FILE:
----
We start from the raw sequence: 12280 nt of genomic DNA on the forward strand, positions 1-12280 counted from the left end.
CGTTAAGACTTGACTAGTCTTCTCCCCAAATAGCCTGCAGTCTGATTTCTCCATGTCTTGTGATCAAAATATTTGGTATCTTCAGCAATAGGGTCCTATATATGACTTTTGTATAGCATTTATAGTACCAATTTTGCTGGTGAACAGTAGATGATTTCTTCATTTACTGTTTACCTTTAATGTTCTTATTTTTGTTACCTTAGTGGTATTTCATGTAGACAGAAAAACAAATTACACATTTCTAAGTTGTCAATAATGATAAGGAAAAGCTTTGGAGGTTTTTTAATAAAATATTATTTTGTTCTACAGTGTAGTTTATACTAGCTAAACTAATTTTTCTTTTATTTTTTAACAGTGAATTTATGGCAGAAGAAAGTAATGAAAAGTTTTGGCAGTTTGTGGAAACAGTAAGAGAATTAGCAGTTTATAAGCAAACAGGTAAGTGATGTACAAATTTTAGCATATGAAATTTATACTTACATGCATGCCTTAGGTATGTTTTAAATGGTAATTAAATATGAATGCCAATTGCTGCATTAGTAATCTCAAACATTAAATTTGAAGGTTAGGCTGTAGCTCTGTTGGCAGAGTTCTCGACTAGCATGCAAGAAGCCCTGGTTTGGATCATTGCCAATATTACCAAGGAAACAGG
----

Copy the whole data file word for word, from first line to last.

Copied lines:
We start from the raw sequence: 12280 nt of genomic DNA on the forward strand, positions 1-12280 counted from the left end.
CGTTAAGACTTGACTAGTCTTCTCCCCAAATAGCCTGCAGTCTGATTTCTCCATGTCTTGTGATCAAAATATTTGGTATCTTCAGCAATAGGGTCCTATATATGACTTTTGTATAGCATTTATAGTACCAATTTTGCTGGTGAACAGTAGATGATTTCTTCATTTACTGTTTACCTTTAATGTTCTTATTTTTGTTACCTTAGTGGTATTTCATGTAGACAGAAAAACAAATTACACATTTCTAAGTTGTCAATAATGATAAGGAAAAGCTTTGGAGGTTTTTTAATAAAATATTATTTTGTTCTACAGTGTAGTTTATACTAGCTAAACTAATTTTTCTTTTATTTTTTAACAGTGAATTTATGGCAGAAGAAAGTAATGAAAAGTTTTGGCAGTTTGTGGAAACAGTAAGAGAATTAGCAGTTTATAAGCAAACAGGTAAGTGATGTACAAATTTTAGCATATGAAATTTATACTTACATGCATGCCTTAGGTATGTTTTAAATGGTAATTAAATATGAATGCCAATTGCTGCATTAGTAATCTCAAACATTAAATTTGAAGGTTAGGCTGTAGCTCTGTTGGCAGAGTTCTCGACTAGCATGCAAGAAGCCCTGGTTTGGATCATTGCCAATATTACCAAGGAAACAGG